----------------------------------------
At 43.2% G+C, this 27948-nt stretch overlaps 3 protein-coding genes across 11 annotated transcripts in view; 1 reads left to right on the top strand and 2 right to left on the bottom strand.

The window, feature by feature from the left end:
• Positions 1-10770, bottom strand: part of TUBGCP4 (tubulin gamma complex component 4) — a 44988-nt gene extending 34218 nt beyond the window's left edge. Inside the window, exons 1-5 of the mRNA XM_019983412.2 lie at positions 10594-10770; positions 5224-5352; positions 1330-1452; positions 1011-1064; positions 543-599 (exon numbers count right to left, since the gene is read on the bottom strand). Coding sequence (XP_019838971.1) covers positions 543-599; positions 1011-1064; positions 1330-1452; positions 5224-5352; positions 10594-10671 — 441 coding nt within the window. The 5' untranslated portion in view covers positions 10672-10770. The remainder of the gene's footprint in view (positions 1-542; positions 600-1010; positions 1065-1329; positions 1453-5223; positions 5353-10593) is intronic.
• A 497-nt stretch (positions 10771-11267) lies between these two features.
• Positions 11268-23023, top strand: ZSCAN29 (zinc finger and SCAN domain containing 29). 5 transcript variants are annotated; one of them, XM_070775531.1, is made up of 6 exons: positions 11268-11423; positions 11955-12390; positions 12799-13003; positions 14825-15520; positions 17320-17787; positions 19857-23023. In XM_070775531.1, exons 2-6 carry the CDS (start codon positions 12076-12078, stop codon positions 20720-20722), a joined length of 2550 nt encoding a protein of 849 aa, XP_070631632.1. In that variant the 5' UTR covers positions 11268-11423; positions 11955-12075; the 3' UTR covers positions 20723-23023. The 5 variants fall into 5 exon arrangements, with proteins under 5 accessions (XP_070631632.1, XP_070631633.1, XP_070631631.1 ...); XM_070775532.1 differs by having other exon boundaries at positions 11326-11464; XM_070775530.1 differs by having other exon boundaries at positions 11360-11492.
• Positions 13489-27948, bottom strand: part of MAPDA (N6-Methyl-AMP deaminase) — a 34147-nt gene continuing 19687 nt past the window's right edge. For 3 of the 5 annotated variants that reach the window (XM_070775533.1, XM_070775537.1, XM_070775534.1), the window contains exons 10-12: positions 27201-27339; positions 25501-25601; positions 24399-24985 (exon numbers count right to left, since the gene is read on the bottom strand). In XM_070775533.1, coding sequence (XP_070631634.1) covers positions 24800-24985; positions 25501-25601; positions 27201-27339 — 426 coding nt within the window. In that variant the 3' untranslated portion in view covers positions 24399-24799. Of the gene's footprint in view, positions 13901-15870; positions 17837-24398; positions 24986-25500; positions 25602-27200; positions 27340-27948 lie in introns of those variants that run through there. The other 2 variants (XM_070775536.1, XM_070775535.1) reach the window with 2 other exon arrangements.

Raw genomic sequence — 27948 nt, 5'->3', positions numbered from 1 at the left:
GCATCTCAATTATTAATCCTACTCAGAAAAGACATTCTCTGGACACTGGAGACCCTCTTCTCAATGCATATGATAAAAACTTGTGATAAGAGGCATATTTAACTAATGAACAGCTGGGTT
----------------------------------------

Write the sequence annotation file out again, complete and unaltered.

At 43.2% G+C, this 27948-nt stretch overlaps 3 protein-coding genes across 11 annotated transcripts in view; 1 reads left to right on the top strand and 2 right to left on the bottom strand.

The window, feature by feature from the left end:
• Positions 1-10770, bottom strand: part of TUBGCP4 (tubulin gamma complex component 4) — a 44988-nt gene extending 34218 nt beyond the window's left edge. Inside the window, exons 1-5 of the mRNA XM_019983412.2 lie at positions 10594-10770; positions 5224-5352; positions 1330-1452; positions 1011-1064; positions 543-599 (exon numbers count right to left, since the gene is read on the bottom strand). Coding sequence (XP_019838971.1) covers positions 543-599; positions 1011-1064; positions 1330-1452; positions 5224-5352; positions 10594-10671 — 441 coding nt within the window. The 5' untranslated portion in view covers positions 10672-10770. The remainder of the gene's footprint in view (positions 1-542; positions 600-1010; positions 1065-1329; positions 1453-5223; positions 5353-10593) is intronic.
• A 497-nt stretch (positions 10771-11267) lies between these two features.
• Positions 11268-23023, top strand: ZSCAN29 (zinc finger and SCAN domain containing 29). 5 transcript variants are annotated; one of them, XM_070775531.1, is made up of 6 exons: positions 11268-11423; positions 11955-12390; positions 12799-13003; positions 14825-15520; positions 17320-17787; positions 19857-23023. In XM_070775531.1, exons 2-6 carry the CDS (start codon positions 12076-12078, stop codon positions 20720-20722), a joined length of 2550 nt encoding a protein of 849 aa, XP_070631632.1. In that variant the 5' UTR covers positions 11268-11423; positions 11955-12075; the 3' UTR covers positions 20723-23023. The 5 variants fall into 5 exon arrangements, with proteins under 5 accessions (XP_070631632.1, XP_070631633.1, XP_070631631.1 ...); XM_070775532.1 differs by having other exon boundaries at positions 11326-11464; XM_070775530.1 differs by having other exon boundaries at positions 11360-11492.
• Positions 13489-27948, bottom strand: part of MAPDA (N6-Methyl-AMP deaminase) — a 34147-nt gene continuing 19687 nt past the window's right edge. For 3 of the 5 annotated variants that reach the window (XM_070775533.1, XM_070775537.1, XM_070775534.1), the window contains exons 10-12: positions 27201-27339; positions 25501-25601; positions 24399-24985 (exon numbers count right to left, since the gene is read on the bottom strand). In XM_070775533.1, coding sequence (XP_070631634.1) covers positions 24800-24985; positions 25501-25601; positions 27201-27339 — 426 coding nt within the window. In that variant the 3' untranslated portion in view covers positions 24399-24799. Of the gene's footprint in view, positions 13901-15870; positions 17837-24398; positions 24986-25500; positions 25602-27200; positions 27340-27948 lie in introns of those variants that run through there. The other 2 variants (XM_070775536.1, XM_070775535.1) reach the window with 2 other exon arrangements.

Raw genomic sequence — 27948 nt, 5'->3', positions numbered from 1 at the left:
GCATCTCAATTATTAATCCTACTCAGAAAAGACATTCTCTGGACACTGGAGACCCTCTTCTCAATGCATATGATAAAAACTTGTGATAAGAGGCATATTTAACTAATGAACAGCTGGGTT